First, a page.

Job’s Answer to Bildad

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God’s Awesome Power (vv. 1-13). Job arrived at a place in his life that was not pretty. Job is frightening as you watch his heart and mind wobble on the brink of disaster. Job is really a mess, at many points. Job is a tortured soul. He is in trouble but he is a hopeful mess. He is a mess that might get fixed, because, here in Chapter 9, he opens up, and we see him as he really is. One of the reasons that Job is a mess is that his friends have tried to teach him history. They are full of facts and figures. They know their stuff. They’ve got it down pat. Do you have any friends like that? They know their Bibles cover to cover and the covers too. They don’t spare the horses. Job’s friends insist on telling him he’s got to get it right. Bildad and Eliphaz and Zophar tell Job, who has lost everything except life itself, that they know the answers: God gives you what you deserve, so admit it, shape up, get with the program, Job. If you will just acknowledge your history, if you will just know how God works, it will make things better. Job cowered under God’s invisible nature, irreversible power (v. 12), and irresistible anger (v. 13).

God’s Arbitrary Power (vv. 14-20). Most of this section is a declaration focusing on the attributes of God, especially His wisdom and power. Job responds to some of the statements of Eliphaz as well as those of Bildad. He acknowledges the truth of what his two friends have said concerning the lack of righteousness in man opposed to God (v. 2). However, it is evident that Job would like to challenge God and be found innocent, but he knows that he can not defend himself before God (v. 3). Job wants an answer to his questions, and he wants God to answer him, but God seems to be far removed from him (vv. 4-8). Job knows that he wouldn’t stand a chance if he came into the presence of God. If God should speak to him, he wouldn’t know what to say (vv. 13-19).  God would crush and overwhelm him in strength. Job does not say he is perfect, but he does contend that he is good, yet he recognizes that before God he would not be able to defend himself (v. 20).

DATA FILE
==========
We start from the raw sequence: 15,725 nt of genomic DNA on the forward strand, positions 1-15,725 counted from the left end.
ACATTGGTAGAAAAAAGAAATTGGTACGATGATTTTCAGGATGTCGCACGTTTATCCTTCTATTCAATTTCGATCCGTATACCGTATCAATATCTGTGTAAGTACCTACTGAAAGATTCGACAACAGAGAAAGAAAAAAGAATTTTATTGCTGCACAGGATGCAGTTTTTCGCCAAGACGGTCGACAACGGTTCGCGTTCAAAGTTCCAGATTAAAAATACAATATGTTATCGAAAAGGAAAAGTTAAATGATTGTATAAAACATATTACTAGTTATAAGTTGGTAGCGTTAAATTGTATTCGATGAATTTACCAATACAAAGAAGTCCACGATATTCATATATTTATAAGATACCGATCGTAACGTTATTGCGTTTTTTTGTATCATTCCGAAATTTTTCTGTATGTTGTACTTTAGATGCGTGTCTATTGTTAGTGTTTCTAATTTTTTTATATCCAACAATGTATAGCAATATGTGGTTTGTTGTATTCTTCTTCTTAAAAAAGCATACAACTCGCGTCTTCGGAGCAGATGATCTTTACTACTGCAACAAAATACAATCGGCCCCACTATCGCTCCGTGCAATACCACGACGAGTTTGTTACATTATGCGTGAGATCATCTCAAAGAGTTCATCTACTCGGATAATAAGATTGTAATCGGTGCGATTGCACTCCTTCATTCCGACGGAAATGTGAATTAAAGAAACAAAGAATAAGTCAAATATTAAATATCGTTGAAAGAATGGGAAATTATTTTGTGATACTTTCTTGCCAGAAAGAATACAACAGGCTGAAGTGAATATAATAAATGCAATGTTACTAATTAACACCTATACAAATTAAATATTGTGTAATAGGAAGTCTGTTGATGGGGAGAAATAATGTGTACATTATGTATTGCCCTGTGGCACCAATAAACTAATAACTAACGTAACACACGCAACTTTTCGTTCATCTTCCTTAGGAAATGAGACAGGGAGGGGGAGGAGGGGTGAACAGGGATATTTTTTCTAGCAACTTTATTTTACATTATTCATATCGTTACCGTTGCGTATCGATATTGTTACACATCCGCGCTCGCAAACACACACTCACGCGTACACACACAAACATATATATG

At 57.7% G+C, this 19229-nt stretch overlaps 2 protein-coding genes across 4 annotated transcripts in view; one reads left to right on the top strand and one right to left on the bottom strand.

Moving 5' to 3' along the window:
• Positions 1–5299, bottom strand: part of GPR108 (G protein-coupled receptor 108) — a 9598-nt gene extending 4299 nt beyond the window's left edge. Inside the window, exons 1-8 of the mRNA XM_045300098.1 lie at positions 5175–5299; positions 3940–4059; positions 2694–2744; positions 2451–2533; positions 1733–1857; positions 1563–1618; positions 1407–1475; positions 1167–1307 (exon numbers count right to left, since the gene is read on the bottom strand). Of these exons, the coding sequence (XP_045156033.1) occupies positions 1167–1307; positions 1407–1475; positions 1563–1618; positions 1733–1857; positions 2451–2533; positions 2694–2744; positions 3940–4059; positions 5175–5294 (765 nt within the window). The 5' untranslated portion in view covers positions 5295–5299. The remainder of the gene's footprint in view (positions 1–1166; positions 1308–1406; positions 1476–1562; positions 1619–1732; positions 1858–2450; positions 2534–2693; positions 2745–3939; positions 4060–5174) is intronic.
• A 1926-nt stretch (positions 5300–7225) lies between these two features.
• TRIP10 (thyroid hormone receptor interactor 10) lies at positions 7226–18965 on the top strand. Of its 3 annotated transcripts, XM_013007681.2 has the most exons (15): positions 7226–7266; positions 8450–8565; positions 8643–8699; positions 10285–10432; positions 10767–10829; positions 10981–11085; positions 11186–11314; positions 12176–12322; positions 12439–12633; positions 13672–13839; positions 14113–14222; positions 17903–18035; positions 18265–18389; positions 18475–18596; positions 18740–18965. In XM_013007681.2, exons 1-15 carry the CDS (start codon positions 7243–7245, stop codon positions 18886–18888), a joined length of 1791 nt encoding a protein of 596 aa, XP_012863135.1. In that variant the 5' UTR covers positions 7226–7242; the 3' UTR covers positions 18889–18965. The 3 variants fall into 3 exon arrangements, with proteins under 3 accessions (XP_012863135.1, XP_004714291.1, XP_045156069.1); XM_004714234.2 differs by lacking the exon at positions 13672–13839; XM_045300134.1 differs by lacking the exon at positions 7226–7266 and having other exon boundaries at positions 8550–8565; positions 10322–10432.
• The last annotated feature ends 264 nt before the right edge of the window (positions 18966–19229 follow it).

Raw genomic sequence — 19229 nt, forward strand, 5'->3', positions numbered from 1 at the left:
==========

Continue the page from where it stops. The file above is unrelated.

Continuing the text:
God can do whatever He pleases in my life and through my life, and I should not question Him as to why things happen the way they do. Instead I should ask Him what He wants to teach me.

Job 9:1-20 (English Standard Version)

Then Job answered and said: "Truly I know that it is so: But how can a man be in the right before God? If one wished to contend with him, one could not answer him once in a thousand times. He is wise in heart and mighty in strength --who has hardened himself against him, and succeeded?-- he who removes mountains, and they know it not, when he overturns them in his anger, who shakes the earth out of its place, and its pillars tremble; who commands the sun, and it does not rise; who seals up the stars; who alone stretched out the heavens and trampled the waves of the sea; who made the Bear and Orion, the Pleiades and the chambers of the south; who does great things beyond searching out, and marvelous things beyond number. Behold, he passes by me, and I see him not; he moves on, but I do not perceive him. Behold, he snatches away; who can turn him back? Who will say to him, 'What are you doing?' "God will not turn back his anger; beneath him bowed the helpers of Rahab. How then can I answer him, choosing my words with him? Though I am in the right, I cannot answer him; I must appeal for mercy to my accuser. If I summoned him and he answered me, I would not believe that he was listening to my voice. For he crushes me with a tempest and multiplies my wounds without cause; he will not let me get my breath, but fills me with bitterness. If it is a contest of strength, behold, he is mighty! If it is a matter of justice, who can summon him? Though I am in the right, my own mouth would condemn me; though I am blameless, he would prove me perverse."

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